The clock is ticking on a countdown to November 4, when the final round of US sanctions turf Iran out of the global financial system.
Beyond the fate of the relatively small Iranian economy, there is much at stake in the coming weeks.
It is very important that Iran does not become the thread that unravels the tapestry of a well-designed international system of financial regulation.
The solid progress against terror financing, money laundering and opaque financial flows over a decade or more is threatened.
In particular, Europe is showing interest in constructing an alternative international payments system to Swift (Society for Worldwide Interbank Financial Telecommunication). Swift is the shared platform for interbank transfers across borders. Breaking up its near-monopoly opens an appalling vista of balkanised monetary systems, making supervision and law enforcement impossible.
Europe's dogmatic response to US President Donald Trump's decision to pull out of the 2015 nuclear deal has allowed Iran to put the continent over a barrel. The deal effectively allowed Iran to maximise its global oil sales in return for mothballing parts of its nuclear programme.
US sanctions target this by excluding international firms trading with Iran from the dollar-based financial system.
The latest global operator to pull out of the Iranian economy rather than lose access to US markets was Siemens, which said it could not trust European assurances its trade could be ringfenced.
According to Heiko Maas, the German foreign minister, the desperate hunt for alternatives means Europe needs a system autonomous from Swift.
A statement from the Belgian headquartered network acknowledged it was caught between the changing US policy and European attempts to stand up to Washington. The organisation, which excluded Iran between 2012 and 2016, said it hoped to preserve its positioning as a technical platform.
"As a neutral utility with a global systemic character, Swift acts in the interests of the entire member community and plays a pivotal role in supporting the global economy through its provision of secure financial messaging services," it said. "Our mission remains a global and neutral service provider to the financial industry."
If that is not good enough for Europe, the continent could attempt to build its own payments system. Bruno Le Maire, the French finance minister, sounded tough last week, declaring he wanted a "sovereign continent, not a vassal".
Ultimately this path would see European states follow the Chinese and provide a pathway for the Russians. Beijing went as far as launching its own payments system, Cross-Border Interbank Payment System, or Cips, in 2015. That has, so far, been a paper tiger.
Many of the Bric countries would dearly love a more credible alternative backed by an international exchange currency as big as the euro.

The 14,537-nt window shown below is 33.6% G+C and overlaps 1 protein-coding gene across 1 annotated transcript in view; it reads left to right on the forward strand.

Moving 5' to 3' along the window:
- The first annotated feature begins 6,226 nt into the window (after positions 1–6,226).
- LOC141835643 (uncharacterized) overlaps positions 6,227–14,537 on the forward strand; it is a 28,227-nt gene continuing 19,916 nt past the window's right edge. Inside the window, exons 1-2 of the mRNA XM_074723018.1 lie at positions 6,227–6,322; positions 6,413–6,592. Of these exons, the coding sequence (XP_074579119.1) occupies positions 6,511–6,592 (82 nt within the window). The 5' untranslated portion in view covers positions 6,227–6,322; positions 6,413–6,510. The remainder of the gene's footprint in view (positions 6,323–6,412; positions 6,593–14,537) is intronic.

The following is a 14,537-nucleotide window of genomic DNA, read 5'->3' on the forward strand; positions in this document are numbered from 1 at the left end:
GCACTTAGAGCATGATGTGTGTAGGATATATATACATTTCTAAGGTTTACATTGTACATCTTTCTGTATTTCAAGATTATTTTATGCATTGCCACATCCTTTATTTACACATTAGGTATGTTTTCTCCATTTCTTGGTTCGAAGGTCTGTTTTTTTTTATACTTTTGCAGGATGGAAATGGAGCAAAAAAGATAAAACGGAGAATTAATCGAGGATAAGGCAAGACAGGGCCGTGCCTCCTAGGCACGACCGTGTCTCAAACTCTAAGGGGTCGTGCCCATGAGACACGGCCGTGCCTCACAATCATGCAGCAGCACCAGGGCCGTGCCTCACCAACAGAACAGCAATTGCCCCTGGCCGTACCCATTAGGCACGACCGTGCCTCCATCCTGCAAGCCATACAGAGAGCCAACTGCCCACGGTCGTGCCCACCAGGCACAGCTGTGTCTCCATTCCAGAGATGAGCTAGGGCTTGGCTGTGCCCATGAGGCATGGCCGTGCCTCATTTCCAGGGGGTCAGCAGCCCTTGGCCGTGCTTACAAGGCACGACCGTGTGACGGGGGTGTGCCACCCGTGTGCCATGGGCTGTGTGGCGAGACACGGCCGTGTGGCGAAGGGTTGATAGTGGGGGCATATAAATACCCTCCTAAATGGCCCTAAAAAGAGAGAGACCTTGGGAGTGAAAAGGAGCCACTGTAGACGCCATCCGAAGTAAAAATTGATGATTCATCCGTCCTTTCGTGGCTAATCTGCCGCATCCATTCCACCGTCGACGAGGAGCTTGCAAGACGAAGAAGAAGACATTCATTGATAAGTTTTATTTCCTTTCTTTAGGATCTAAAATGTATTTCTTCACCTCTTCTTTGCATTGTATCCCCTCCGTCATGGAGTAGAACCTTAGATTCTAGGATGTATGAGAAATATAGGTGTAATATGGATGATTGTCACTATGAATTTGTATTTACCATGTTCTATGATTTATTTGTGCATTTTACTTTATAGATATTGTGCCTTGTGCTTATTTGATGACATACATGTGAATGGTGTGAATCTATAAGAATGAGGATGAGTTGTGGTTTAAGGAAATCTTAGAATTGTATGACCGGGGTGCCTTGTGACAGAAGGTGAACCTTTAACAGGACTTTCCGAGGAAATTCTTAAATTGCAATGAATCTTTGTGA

Iran has already threatened to follow that other international pariah, Venezuela, in creating a state-backed cryptocurrency. Tehran could, like the Maduro regime, tie the cryptocurrency to its petroleum resources for stability and credibility. But not being able to access a global payments system would still cripple any initiative from Tehran.
Compounding the challenge for Europe is Iran's failure to meet international standards on terror financing. Iran faces a separate October deadline to get off the blacklist of the Financial Action Task Force (FATF), the body that certifies government anti-money laundering and counter-terrorism financing efforts.
There are steps Europe could take that fall short of rivalling Swift. It is doubtful though that these would do enough to salvage the nuclear deal.
One expert called Alex Hellman, at the European Leadership Network think tank, thinks there could be a reversion to informal payment arrangements last used under the previous sanctions. Some European banks without great exposure to US market were then willing to channel their rivals Iranian trade transactions.
Or special intermediary companies could be created by the EU itself to deal in Iranian oil. Private European companies would then deal with those companies as halfway houses for European trade with Iran.
An alternative mooted is that the European central banks would simply establish special accounts for Iran.
The Europeans are still unlikely to find a system to withstand ethical scrutiny. Among the proposals is a suggestion Europe sets up its own equivalent of the US Treasury Office of Foreign Assets Control to provide oversight of the new systems.
The proliferation of ideas is itself an indication that Britain, France and Germany are unlikely to pull a rabbit out of the hat by early November.
That is why Iran's hardline leaders have put president Hassan Rouhani on notice. His hopes of preserving his signature policy are fantastical. All the signs are the Iranians who really pull the strings are ready for a hard collapse as US sanctions bite. And the regime is determined to defend itself from the fallout.